No cure is available for ALS. However, riluzole is believed to reduce the damage to motor neurons by decreasing the release of the excitatory neurotransmitter glutamate. Another drug, edaravone, is a free radical scavenger that is thought to decrease oxidative stress on neurons in ALS. Both drugs claim to slow the progression of ALS, and studies reveal modest results.34,35

Continue Reading

Symptom management and palliative care

A neurologist and a multidisciplinary team are required for the management of ALS. Whenever possible, primary care clinicians should refer the patient to a specialized ALS clinic. Treatments to manage the various symptoms can improve the quality of life (Table 2). Medications to reduce fatigue, relieve muscle cramps, control spasticity, and reduce excessive oral secretions can be beneficial. Gentle, low-impact aerobic activity and range-of-motion and stretching exercises can help to prevent painful muscle spasticity and contractures. When respiratory muscles weaken, intermittent positive pressure ventilation may be used to ease the work of breathing during sleep. Most patients remain asymptomatic until the forced vital capacity (FVC) is less than 50% of the predicted level as a result of respiratory muscle weakness. The patient’s preferences regarding life-sustaining treatment and approaches to palliative care should be discussed soon after the diagnosis of ALS, and any decisions should be reconsidered on several occasions before respiratory failure occurs. 

Click to enlarge

Related Articles


The primary care clinician may be involved early in the ALS disease process. Often, the diagnosis is delayed because the clinical presentation is unclear at an early stage. The primary care clinician may be involved in managing the symptoms of a patient with ALS and serve as a source of support for the caregiver(s). Patients require multidisciplinary care and rehabilitative interventions; maximizing independent function and quality of life are the goals. Family members, particularly spouses, commonly care for patients with ALS. The caregiver role frequently causes strain, which generally increases as the disease process progresses. Continued support and education from the primary care provider are essential for caregivers. Currently, numerous investigations into the genetic basis of ALS and the development of drugs to diminish the progressive degeneration associated with this disease are under way.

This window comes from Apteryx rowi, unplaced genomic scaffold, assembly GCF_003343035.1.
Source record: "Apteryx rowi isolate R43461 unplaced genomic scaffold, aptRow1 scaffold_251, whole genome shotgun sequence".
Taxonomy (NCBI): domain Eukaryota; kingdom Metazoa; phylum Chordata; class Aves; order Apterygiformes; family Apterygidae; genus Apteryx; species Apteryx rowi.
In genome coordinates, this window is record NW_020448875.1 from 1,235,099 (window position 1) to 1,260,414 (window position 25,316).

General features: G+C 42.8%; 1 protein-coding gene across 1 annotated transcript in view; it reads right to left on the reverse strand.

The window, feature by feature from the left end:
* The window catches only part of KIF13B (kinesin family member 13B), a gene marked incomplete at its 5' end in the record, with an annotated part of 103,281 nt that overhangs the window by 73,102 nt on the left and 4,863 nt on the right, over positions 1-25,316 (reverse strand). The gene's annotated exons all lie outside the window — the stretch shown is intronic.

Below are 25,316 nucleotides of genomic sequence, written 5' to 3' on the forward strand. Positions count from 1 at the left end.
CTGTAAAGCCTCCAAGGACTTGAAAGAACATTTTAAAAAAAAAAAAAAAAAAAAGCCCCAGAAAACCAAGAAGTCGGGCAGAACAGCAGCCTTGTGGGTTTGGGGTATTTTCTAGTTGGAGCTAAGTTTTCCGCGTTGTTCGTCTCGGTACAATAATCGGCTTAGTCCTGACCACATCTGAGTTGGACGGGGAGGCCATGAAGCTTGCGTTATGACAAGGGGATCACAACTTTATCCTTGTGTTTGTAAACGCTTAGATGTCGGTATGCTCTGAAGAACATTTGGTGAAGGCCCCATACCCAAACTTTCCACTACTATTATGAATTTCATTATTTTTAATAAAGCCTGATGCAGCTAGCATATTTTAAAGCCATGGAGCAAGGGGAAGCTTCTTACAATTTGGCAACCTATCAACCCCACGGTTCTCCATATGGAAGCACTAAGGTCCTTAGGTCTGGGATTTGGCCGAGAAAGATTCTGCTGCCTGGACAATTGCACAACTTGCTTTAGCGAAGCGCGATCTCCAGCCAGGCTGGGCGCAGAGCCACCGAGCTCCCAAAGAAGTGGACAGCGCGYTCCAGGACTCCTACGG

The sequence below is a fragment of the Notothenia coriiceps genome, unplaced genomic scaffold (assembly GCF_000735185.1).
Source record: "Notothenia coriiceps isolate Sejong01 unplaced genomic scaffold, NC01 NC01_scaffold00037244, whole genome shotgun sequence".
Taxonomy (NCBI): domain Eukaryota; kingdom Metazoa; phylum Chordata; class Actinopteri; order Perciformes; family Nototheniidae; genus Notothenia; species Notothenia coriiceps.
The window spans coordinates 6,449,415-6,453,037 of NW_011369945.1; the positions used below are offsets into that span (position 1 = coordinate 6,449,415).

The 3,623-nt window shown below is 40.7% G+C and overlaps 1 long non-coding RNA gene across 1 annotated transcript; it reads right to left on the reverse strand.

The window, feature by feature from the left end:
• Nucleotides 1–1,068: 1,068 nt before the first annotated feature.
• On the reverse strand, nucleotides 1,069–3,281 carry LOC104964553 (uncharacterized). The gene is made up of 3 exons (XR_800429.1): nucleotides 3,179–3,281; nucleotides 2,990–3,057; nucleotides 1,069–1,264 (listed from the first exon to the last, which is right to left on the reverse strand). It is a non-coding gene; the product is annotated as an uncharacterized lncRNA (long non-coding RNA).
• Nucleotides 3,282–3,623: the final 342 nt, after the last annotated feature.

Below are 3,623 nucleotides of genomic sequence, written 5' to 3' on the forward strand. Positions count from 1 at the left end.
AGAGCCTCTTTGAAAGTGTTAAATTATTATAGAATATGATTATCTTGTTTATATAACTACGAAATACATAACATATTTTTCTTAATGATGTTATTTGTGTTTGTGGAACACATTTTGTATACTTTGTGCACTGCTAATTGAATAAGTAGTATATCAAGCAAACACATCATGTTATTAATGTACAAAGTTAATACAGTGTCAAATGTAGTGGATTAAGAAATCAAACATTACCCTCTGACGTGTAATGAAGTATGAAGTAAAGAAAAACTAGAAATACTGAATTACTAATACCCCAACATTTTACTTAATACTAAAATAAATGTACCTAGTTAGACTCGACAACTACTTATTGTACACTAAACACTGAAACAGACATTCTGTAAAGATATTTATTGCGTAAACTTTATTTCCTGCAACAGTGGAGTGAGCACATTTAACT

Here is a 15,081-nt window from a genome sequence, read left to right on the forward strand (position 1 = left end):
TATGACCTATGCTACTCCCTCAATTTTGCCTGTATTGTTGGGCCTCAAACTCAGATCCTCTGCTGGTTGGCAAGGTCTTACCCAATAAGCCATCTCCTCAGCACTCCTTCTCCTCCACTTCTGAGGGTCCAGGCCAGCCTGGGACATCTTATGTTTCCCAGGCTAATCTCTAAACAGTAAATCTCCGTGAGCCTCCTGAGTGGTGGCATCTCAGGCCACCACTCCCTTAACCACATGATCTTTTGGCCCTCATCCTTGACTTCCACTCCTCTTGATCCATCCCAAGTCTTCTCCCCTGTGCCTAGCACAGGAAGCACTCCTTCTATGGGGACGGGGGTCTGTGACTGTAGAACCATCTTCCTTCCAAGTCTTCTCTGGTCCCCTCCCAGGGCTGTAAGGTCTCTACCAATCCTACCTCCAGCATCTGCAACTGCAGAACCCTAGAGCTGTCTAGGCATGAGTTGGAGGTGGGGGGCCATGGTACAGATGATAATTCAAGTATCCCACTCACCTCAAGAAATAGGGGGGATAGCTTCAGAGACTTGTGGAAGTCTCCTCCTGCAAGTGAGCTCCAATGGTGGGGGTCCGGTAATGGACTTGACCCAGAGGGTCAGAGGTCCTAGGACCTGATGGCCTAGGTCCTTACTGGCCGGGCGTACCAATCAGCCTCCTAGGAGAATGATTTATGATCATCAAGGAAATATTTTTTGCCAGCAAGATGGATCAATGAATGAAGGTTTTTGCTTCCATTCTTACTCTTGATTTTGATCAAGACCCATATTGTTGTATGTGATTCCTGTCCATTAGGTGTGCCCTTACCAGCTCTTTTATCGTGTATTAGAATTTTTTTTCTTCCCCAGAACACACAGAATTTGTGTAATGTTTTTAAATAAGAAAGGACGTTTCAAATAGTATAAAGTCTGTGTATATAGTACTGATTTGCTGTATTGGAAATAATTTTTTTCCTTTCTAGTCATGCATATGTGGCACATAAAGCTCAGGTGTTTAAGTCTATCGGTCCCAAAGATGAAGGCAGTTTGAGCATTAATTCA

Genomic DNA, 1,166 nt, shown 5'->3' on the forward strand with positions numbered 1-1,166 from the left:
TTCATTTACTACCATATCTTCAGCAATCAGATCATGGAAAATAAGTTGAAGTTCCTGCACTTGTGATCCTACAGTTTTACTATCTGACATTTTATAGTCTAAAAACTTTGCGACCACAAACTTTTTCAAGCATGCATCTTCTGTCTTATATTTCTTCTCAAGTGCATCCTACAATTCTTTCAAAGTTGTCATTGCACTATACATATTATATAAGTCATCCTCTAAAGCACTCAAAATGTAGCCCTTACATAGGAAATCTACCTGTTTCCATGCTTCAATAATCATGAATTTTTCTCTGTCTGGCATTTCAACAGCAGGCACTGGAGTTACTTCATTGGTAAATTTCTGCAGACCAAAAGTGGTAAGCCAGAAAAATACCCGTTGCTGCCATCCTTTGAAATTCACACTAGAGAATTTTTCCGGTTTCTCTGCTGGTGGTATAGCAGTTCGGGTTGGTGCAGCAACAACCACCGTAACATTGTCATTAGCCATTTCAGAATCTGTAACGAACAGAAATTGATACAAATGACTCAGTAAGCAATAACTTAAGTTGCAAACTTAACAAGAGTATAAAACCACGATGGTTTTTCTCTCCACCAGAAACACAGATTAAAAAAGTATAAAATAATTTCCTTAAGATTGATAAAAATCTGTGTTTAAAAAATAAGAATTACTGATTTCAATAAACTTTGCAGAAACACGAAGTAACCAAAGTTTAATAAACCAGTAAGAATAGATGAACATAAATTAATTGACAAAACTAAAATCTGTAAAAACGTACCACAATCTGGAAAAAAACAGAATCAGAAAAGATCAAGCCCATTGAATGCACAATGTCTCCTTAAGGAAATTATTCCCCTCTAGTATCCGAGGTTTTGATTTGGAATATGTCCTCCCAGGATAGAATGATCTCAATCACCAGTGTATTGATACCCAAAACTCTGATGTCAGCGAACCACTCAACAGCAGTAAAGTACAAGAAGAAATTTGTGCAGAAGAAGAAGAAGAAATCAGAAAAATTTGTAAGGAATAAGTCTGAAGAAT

Teri Capriotti, DO, MSN, CRNP, is a clinical associate professor, Erin Donnelly is an honors student, and Simone Brissenden is an honors student at Villanova University, PA.


  1. Mehta P, Kaye W, Bryan L, et al. Prevalence of amyotrophic lateral sclerosis–United States 2012-2013. MMWR Surveill Summ. 2016;65(No. SS-8):1-12. Accessed April 24, 2018.
  2. Centers for Disease Control and Prevention. National amyotrophic lateral sclerosis registry. Updated February 8, 2018. Accessed April 24, 2018.
  3. Beard JD, Kamel F. Military service, deployments, and exposures in relation to amyotrophic lateral sclerosis etiology and survival. Epidemiol Rev. 2015;37:55-70. 
  4. Peters TL, Kamel F, Lundholm C, et al. Occupational exposures and the risk of amyotrophic lateral sclerosis. Occup Environ Med. 2017;74:87-92.
  5. Wang MD, Little J, Gomes J, Cashman NR, Krewski D. Identification of risk factors associated with onset and progression of amyotrophic lateral sclerosis using systematic review and meta-analysis. Neurotoxicology. 2017;61:101-130. 
  6. Al-Chalabi A, Hardiman O. The epidemiology of ALS: a conspiracy of genes, environment and time. Nat Rev Neurol. 2013;9:617-628. 
  7. Strong MJ, Abrahams S, Goldstein LH, et al. Amyotrophic lateral sclerosis – frontotemporal spectrum disorder (ALS-FTSD): revised diagnostic criteria. Amyotroph Lateral Scler Frontotemporal Degener. 2017;18(3-4):153-174. 
  8. Brown RH, Al-Chalabi A. Amyotrophic lateral sclerosis. N Engl J Med. 2017;377:162-172. 
  9. Byrne S, Elamin M, Bede P, et al. Cognitive and clinical characteristics of patients with amyotrophic lateral sclerosis carrying a C9orf72 repeat expansion: a population-based cohort study. Lancet Neurol. 2012;11:232-240.
  10. King AE, Woodhouse A, Kirkcaldie MT, Vickers JC. Excitotoxicity in ALS: overstimulation, or overreaction? Exp Neurol. 2016;275 Pt 1:162-171.
  11. Smith EF, Shaw PJ, De Vos KJ. The role of mitochondria in amyotrophic lateral sclerosis. Neurosci Lett. 2017 Jun 30. doi: 10.1016/j.neulet.2017.06.052 [Epub ahead of print]